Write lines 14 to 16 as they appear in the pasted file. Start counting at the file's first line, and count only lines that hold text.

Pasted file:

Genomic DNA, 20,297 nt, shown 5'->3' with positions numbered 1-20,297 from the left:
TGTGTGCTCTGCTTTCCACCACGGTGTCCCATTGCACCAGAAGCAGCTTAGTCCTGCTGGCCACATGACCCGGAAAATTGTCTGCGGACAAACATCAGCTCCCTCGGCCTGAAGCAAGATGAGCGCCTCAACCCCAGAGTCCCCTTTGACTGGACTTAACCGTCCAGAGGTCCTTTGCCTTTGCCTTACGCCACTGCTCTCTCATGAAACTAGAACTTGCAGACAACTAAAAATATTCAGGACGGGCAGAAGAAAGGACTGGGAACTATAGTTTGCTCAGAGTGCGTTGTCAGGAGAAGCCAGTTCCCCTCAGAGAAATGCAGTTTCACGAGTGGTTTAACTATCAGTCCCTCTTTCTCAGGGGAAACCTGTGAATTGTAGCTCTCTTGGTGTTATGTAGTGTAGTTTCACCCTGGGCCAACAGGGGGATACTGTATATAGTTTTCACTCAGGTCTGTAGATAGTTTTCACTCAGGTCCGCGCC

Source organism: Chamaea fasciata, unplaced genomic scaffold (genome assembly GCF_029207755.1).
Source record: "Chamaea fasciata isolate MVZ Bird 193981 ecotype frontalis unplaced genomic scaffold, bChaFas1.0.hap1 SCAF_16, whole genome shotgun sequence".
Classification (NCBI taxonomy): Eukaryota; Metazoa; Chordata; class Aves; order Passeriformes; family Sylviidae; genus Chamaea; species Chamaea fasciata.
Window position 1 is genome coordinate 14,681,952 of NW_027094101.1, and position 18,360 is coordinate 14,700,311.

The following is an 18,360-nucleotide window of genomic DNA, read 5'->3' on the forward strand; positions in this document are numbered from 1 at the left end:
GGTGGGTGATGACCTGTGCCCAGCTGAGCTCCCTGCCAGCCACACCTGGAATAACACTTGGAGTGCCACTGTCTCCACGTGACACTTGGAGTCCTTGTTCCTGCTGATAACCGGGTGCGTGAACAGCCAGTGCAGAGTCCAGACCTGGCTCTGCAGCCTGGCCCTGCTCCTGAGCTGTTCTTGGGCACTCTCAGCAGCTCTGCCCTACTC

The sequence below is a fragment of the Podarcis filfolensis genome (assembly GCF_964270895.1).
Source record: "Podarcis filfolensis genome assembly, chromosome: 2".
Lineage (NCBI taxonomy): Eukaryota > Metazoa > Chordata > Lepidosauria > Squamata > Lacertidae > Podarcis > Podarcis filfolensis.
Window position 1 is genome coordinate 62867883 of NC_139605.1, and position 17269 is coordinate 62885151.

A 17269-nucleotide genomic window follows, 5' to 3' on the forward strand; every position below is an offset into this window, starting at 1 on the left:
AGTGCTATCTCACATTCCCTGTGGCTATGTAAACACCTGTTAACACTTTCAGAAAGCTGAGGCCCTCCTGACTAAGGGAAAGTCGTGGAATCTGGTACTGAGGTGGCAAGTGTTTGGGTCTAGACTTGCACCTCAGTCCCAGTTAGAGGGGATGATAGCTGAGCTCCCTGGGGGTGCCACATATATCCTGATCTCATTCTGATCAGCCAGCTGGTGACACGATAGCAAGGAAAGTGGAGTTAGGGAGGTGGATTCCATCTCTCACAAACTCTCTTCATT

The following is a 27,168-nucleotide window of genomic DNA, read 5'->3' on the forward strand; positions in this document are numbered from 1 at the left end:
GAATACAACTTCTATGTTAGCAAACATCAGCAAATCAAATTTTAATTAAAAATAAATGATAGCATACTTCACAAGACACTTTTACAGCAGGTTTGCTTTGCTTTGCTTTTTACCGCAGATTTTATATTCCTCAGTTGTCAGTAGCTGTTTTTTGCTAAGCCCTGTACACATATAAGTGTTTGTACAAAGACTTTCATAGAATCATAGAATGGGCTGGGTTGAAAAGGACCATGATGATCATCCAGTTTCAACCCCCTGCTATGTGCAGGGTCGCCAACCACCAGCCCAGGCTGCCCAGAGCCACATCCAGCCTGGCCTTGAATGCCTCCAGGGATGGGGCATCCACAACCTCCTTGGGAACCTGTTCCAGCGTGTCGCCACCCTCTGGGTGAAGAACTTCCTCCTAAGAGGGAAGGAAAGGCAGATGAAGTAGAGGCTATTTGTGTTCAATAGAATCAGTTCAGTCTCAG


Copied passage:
AGTGCTATCTCACATTCCCTGTGGCTATGTAAACACCTGTTAACACTTTCAGAAAGCTGAGGCCCTCCTGACTAAGGGAAAGTCGTGGAATCTGGTACTGAGGTGGCAAGTGTTTGGGTCTAGACTTGCACCTCAGTCCCAGTTAGAGGGGATGATAGCTGAGCTCCCTGGGGGTGCCACATATATCCTGATCTCATTCTGATCAGCCAGCTGGTGACACGATAGCAAGGAAAGTGGAGTTAGGGAGGTGGATTCCATCTCTCACAAACTCTCTTCATT

The following is a 27,168-nucleotide window of genomic DNA, read 5'->3' on the forward strand; positions in this document are numbered from 1 at the left end:
GAATACAACTTCTATGTTAGCAAACATCAGCAAATCAAATTTTAATTAAAAATAAATGATAGCATACTTCACAAGACACTTTTACAGCAGGTTTGCTTTGCTTTGCTTTTTACCGCAGATTTTATATTCCTCAGTTGTCAGTAGCTGTTTTTTGCTAAGCCCTGTACACATATAAGTGTTTGTACAAAGACTTTCATAGAATCATAGAATGGGCTGGGTTGAAAAGGACCATGATGATCATCCAGTTTCAACCCCCTGCTATGTGCAGGGTCGCCAACCACCAGCCCAGGCTGCCCAGAGCCACATCCAGCCTGGCCTTGAATGCCTCCAGGGATGGGGCATCCACAACCTCCTTGGGAACCTGTTCCAGCGTGTCGCCACCCTCTGGGTGAAGAACTTCCTCCTAAGAGGGAAGGAAAGGCAGATGAAGTAGAGGCTATTTGTGTTCAATAGAATCAGTTCAGTCTCAG